"That's okay, boys," Larson replied. "Sooner or later you will have to sleep."
Stark looked at his large second-in-command and sighed, focusing his energy on the task at hand by asking, "How's the range, Ryan?"
"Comfortable, Colonel. Five hundred yards. In position."
The instant the sniper signaled that he had set up his McMillan TAC-50 rifle fitted with a sound suppressor on a rocky ledge, Stark put away the monocular and lowered his set of PS15 goggles.
"We're live," he said, starting the digital stopwatch on his Casio while giving the order to start this CIA-financed raid. According to satellite and UAV images, plus an earlier recon of the target in daylight, a dozen men occupied the compound, some as guards and the rest as explosives technicians. Improvised explosive devices were the number one cause of injury reaching the Role 3 Multinational Medical Unit at Kandahar Airfield, or KAF, and the U.S. government had launched a covert campaign to eliminate them at their origin.
The team advanced in almost total darkness, reaching the edge of the clearing and pausing in the waist-high brush. Stark had considered a diversion, perhaps a car crash on the compound's north wall, but he feared telegraphing his position and having the rebels inside blow themselves up — and his team along with them. And besides, it was so damn dark that unless the residents had night vision equipment, all they'd see would be the muzzle flashes of his team's suppressed weapons before their brains were ejected from their skulls.
So stealth was the name of the game, and Colonel Stark left that in the capable hands of Martin and Hagen, who advanced first. The former SEALs covered the couple hundred feet of dark expanse in under thirty seconds, stepping around the still figures of dogs and goats with the grace of NFL running backs, finally reaching the perimeter wall just to the right of the entrance.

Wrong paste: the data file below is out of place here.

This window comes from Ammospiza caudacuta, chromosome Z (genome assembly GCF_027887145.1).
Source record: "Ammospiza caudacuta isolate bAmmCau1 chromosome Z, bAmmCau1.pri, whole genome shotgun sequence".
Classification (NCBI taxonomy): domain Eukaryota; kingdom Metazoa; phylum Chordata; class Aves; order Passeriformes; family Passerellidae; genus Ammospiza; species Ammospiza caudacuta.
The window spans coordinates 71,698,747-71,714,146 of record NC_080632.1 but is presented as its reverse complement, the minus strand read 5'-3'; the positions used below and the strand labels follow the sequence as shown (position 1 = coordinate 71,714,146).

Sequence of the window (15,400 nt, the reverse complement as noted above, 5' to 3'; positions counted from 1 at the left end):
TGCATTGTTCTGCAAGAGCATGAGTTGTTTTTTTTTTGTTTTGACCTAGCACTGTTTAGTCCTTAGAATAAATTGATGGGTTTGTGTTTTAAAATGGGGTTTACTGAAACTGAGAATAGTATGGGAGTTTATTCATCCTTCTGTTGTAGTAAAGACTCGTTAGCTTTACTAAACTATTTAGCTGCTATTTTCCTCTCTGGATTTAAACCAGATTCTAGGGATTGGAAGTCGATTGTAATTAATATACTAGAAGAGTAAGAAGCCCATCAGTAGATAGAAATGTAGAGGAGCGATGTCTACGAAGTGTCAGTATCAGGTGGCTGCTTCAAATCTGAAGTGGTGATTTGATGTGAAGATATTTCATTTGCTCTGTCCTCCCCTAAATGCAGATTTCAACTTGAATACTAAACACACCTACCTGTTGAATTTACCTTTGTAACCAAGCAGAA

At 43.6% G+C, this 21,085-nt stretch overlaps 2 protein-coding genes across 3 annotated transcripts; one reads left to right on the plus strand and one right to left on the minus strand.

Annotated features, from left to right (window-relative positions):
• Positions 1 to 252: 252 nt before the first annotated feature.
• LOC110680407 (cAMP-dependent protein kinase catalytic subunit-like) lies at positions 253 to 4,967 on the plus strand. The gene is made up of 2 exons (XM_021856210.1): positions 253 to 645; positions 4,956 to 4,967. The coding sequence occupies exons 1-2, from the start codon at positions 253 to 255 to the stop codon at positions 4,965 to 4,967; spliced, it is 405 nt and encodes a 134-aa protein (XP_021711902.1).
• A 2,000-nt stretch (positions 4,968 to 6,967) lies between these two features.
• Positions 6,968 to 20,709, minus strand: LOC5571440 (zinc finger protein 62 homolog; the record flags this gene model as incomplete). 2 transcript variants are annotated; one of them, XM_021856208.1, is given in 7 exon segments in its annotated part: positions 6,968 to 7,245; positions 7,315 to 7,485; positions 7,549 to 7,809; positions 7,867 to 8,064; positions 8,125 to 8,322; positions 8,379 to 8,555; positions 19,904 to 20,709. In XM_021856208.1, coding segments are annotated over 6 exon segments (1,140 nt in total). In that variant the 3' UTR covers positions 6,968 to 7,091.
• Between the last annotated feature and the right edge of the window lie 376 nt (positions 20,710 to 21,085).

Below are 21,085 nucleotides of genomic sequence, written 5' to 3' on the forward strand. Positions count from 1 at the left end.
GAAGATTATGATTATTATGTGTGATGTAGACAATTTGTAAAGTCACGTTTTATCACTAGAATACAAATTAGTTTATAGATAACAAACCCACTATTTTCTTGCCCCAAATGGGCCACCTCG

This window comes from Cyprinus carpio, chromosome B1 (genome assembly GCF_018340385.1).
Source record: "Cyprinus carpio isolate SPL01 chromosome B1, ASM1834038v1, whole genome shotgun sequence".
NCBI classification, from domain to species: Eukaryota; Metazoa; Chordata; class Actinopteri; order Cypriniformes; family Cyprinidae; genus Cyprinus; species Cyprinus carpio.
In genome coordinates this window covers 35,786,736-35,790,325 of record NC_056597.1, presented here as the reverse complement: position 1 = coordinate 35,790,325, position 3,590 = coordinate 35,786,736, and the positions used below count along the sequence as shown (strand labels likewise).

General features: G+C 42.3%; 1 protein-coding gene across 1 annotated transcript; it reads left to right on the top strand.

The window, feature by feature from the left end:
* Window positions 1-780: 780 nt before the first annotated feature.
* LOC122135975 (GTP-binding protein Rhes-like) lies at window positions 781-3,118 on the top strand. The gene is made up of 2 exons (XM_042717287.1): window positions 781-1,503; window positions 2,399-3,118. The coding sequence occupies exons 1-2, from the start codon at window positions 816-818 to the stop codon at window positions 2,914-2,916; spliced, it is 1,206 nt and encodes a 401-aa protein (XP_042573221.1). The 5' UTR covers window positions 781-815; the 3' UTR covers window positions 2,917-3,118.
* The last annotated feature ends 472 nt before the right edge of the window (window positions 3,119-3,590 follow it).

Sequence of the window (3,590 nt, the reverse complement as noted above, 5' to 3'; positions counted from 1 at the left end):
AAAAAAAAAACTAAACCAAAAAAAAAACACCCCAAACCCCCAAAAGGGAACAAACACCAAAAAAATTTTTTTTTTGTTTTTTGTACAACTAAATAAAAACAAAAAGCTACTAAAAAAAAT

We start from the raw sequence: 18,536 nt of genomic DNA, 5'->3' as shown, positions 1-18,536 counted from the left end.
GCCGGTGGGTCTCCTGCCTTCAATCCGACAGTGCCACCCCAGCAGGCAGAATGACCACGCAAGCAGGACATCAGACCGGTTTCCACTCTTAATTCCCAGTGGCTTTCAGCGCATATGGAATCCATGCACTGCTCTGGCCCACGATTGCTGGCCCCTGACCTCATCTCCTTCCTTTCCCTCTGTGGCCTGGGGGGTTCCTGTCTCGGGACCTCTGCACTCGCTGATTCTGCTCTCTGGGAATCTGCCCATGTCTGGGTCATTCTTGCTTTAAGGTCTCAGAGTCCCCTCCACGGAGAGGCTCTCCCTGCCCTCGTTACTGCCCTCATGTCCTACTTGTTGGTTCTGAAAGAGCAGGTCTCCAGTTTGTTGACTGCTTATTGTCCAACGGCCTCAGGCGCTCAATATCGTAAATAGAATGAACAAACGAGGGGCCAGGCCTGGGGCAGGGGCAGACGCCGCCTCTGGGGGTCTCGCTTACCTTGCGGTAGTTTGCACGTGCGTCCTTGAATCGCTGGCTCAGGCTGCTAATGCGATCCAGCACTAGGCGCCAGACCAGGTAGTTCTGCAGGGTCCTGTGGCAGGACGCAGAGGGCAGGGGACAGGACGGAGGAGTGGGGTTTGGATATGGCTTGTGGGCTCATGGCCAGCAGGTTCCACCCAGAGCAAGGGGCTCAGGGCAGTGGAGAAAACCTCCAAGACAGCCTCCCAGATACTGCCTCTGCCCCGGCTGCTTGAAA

"Still clear, Romeo?" asked Larson.
"Crystal," replied Ryan.
Stark checked his watch. Fifteen seconds.
Larson took off next while Stark brought up the rear, using his MP5A1's sights to scan the top of the compound's wall, the entrance, and the tree line behind them.
He pressed his back against the mud wall next to Larson, across the entrance from Hagen and Martin, whose camouflaged faces stared at him, MP5A1s held tight against their chests, bulky sound suppressors pointed at the ground.
Stark looked up the hill in Ryan's general direction.
"'Twas the night before Ramadan," the sniper began, "when all thro' the IED house, not a creature was stirring, not even a hag."
Stark pointed the index and middle fingers of his left hand at Martin and Hagen, before stretching his thumb toward the interior patio.
The two SEALs moved at once, covering each other while zigzagging across the courtyard, before settling on a spot to the right of the compound's metal door.
"Behind me, Chief," Stark said, also going through the entrance, taking fifteen seconds to cross the patio and reach the other side of the door, back pressed against the stone wall. Larson joined him a moment later.
There were a number of options available to Stark at that moment, including setting off a shaped charge to take off the door, getting Chief Larson to blast its hinges with the Browning, or even having Martin pick the latch, which appeared simple enough. But all of those options carried the risk of his team rushing into the business end of a half dozen AK-47s if the interior force was somehow aware of their advance.
Or worse, setting off a chain reaction of IEDs.
So the colonel chose another way, nodding to Martin, who produced a smartphone.
"Play it," Stark said, checking the Casio and reading forty-eight seconds.
"Play what?" asked Larson, obviously confused.
"Your girlfriend, Chief," whispered Martin. His thick blond mustache shifted as he added, "Taped her while you were tapping her."
Before Larson could reply, the audio clip of a couple of goats bleating broke the silence in the patio.
Even Hagen, who never smiled, could not hold back a grin while Larson gave Martin the bird. Stark kept his eyes on the door, MP5A1 ready.